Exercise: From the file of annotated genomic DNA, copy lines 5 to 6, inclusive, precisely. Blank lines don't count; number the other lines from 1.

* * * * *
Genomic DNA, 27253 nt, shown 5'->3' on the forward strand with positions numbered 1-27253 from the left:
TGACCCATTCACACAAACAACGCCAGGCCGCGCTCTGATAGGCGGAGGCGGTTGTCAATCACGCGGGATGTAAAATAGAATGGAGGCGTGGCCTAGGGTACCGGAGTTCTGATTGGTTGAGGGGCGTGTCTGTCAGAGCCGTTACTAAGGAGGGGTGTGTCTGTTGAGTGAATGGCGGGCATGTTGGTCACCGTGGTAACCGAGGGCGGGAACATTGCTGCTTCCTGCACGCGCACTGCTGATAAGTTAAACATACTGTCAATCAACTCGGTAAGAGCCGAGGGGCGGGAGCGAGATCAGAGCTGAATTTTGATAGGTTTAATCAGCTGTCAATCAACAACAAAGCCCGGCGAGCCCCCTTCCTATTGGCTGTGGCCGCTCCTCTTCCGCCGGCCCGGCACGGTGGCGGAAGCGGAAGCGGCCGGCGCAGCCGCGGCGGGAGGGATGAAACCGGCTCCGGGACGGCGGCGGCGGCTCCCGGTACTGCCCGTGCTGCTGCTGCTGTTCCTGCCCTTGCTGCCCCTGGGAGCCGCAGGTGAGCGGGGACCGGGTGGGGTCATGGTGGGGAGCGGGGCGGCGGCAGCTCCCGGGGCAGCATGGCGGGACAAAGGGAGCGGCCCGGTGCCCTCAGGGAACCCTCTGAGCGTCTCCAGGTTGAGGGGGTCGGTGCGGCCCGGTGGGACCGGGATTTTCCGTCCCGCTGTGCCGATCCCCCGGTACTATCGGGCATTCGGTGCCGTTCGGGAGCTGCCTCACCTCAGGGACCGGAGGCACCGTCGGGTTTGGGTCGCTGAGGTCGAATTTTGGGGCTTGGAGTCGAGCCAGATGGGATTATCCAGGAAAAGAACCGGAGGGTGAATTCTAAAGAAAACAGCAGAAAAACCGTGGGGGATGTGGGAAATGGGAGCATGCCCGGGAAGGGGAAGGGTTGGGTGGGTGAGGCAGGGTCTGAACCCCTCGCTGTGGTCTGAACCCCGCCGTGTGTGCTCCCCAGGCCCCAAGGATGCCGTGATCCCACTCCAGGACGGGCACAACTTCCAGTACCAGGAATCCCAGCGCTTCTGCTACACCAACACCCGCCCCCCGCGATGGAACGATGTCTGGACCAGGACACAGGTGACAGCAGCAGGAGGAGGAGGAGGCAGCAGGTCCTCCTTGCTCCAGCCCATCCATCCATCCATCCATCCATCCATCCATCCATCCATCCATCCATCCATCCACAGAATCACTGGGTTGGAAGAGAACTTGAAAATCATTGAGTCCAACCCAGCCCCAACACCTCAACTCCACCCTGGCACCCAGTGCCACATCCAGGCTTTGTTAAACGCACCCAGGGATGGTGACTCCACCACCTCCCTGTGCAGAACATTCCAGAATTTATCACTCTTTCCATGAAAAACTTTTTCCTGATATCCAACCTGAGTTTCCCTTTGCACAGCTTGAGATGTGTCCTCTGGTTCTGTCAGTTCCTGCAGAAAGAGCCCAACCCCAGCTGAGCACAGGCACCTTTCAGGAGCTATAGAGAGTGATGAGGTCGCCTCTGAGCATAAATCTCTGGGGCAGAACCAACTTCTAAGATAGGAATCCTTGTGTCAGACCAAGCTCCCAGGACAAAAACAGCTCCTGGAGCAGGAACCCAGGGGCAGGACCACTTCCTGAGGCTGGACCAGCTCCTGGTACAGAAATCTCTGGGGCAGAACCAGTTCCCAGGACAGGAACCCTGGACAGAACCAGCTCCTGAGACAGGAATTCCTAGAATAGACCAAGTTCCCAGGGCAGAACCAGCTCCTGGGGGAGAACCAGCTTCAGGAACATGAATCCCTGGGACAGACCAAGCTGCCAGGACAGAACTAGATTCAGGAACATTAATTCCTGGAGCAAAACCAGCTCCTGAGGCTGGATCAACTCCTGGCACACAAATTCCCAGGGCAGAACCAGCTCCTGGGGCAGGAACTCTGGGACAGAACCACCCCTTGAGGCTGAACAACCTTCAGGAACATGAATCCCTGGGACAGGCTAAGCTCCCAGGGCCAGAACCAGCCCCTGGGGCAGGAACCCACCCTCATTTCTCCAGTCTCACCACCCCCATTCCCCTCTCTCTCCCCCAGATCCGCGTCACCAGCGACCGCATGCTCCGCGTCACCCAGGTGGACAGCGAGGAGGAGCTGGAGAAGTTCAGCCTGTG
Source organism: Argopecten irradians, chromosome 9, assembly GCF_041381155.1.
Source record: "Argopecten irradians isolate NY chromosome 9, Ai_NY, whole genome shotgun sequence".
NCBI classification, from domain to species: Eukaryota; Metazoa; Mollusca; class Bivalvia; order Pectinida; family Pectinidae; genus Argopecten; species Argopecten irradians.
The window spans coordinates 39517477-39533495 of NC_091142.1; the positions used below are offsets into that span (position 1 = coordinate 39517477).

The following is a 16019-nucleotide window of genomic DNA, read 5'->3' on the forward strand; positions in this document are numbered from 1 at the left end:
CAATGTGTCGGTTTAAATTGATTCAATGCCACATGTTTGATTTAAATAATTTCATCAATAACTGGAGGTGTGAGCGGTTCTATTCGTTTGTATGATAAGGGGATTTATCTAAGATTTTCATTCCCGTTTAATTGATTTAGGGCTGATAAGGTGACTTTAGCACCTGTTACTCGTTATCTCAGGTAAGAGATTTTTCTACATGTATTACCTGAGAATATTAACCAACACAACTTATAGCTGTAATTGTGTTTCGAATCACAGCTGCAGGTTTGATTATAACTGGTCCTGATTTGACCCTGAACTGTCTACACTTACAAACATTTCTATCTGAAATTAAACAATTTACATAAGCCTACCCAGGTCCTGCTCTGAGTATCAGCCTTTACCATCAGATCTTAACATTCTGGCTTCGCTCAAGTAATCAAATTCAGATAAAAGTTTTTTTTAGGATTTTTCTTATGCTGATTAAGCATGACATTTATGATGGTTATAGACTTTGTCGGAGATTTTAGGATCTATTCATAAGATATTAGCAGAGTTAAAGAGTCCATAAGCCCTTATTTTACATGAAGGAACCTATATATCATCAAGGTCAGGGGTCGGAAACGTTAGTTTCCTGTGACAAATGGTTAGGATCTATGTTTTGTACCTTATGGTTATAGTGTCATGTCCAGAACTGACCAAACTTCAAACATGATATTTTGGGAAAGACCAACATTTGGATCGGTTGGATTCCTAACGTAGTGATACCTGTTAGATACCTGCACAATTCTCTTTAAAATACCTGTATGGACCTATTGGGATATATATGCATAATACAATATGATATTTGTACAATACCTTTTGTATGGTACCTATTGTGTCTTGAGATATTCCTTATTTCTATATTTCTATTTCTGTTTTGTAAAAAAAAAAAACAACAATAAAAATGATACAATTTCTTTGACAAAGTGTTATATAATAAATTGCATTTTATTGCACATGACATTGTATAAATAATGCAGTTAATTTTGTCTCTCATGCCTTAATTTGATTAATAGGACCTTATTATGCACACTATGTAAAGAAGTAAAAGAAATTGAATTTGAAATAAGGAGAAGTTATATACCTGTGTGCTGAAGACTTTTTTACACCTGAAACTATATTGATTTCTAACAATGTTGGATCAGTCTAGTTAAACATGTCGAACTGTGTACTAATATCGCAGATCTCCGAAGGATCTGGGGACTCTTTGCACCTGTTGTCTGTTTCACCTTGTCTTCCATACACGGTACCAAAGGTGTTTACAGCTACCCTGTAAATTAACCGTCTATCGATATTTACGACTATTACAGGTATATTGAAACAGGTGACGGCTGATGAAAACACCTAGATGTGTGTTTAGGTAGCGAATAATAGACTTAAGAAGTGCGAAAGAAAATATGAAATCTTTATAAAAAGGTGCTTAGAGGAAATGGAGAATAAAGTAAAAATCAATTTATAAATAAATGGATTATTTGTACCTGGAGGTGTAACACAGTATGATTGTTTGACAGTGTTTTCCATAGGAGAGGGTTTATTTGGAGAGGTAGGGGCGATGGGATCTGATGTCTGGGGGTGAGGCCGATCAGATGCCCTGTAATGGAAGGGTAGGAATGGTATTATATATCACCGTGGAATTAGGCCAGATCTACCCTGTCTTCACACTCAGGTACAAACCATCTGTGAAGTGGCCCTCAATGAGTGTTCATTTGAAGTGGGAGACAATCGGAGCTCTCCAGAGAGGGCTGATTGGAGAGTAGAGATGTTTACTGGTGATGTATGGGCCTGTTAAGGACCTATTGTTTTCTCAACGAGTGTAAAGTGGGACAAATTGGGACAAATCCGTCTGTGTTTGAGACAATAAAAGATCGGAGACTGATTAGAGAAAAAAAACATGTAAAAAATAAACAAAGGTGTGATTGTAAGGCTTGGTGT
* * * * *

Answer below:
NCBI classification, from domain to species: Eukaryota; Metazoa; Mollusca; class Bivalvia; order Pectinida; family Pectinidae; genus Argopecten; species Argopecten irradians.
The window spans coordinates 39517477-39533495 of NC_091142.1; the positions used below are offsets into that span (position 1 = coordinate 39517477).